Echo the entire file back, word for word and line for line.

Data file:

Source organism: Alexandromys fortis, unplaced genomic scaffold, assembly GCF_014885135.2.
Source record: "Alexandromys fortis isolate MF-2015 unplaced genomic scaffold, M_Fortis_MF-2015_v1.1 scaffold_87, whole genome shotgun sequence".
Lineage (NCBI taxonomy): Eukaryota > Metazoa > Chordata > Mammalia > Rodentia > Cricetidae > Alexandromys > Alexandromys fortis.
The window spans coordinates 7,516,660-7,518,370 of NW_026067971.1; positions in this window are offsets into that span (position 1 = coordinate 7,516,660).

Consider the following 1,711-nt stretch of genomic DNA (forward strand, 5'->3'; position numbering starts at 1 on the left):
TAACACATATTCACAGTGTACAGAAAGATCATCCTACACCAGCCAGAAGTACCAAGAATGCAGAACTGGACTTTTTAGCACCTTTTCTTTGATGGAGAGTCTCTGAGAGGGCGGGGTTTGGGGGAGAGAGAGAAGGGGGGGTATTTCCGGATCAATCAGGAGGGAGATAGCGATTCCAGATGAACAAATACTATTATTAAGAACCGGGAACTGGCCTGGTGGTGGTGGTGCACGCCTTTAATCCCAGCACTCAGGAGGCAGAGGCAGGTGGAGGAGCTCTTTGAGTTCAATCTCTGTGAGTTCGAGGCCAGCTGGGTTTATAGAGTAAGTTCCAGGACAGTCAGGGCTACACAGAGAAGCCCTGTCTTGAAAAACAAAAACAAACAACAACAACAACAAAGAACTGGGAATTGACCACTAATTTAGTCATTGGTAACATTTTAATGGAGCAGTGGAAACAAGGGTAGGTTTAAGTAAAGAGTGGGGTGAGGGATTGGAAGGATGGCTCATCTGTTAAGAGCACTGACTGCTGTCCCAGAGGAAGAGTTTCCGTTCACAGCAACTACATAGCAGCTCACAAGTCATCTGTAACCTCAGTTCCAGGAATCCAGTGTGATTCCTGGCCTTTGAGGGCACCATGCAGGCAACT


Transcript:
Source organism: Alexandromys fortis, unplaced genomic scaffold, assembly GCF_014885135.2.
Source record: "Alexandromys fortis isolate MF-2015 unplaced genomic scaffold, M_Fortis_MF-2015_v1.1 scaffold_87, whole genome shotgun sequence".
Lineage (NCBI taxonomy): Eukaryota > Metazoa > Chordata > Mammalia > Rodentia > Cricetidae > Alexandromys > Alexandromys fortis.
The window spans coordinates 7,516,660-7,518,370 of NW_026067971.1; positions in this window are offsets into that span (position 1 = coordinate 7,516,660).

Consider the following 1,711-nt stretch of genomic DNA (forward strand, 5'->3'; position numbering starts at 1 on the left):
TAACACATATTCACAGTGTACAGAAAGATCATCCTACACCAGCCAGAAGTACCAAGAATGCAGAACTGGACTTTTTAGCACCTTTTCTTTGATGGAGAGTCTCTGAGAGGGCGGGGTTTGGGGGAGAGAGAGAAGGGGGGGTATTTCCGGATCAATCAGGAGGGAGATAGCGATTCCAGATGAACAAATACTATTATTAAGAACCGGGAACTGGCCTGGTGGTGGTGGTGCACGCCTTTAATCCCAGCACTCAGGAGGCAGAGGCAGGTGGAGGAGCTCTTTGAGTTCAATCTCTGTGAGTTCGAGGCCAGCTGGGTTTATAGAGTAAGTTCCAGGACAGTCAGGGCTACACAGAGAAGCCCTGTCTTGAAAAACAAAAACAAACAACAACAACAACAAAGAACTGGGAATTGACCACTAATTTAGTCATTGGTAACATTTTAATGGAGCAGTGGAAACAAGGGTAGGTTTAAGTAAAGAGTGGGGTGAGGGATTGGAAGGATGGCTCATCTGTTAAGAGCACTGACTGCTGTCCCAGAGGAAGAGTTTCCGTTCACAGCAACTACATAGCAGCTCACAAGTCATCTGTAACCTCAGTTCCAGGAATCCAGTGTGATTCCTGGCCTTTGAGGGCACCATGCAGGCAACT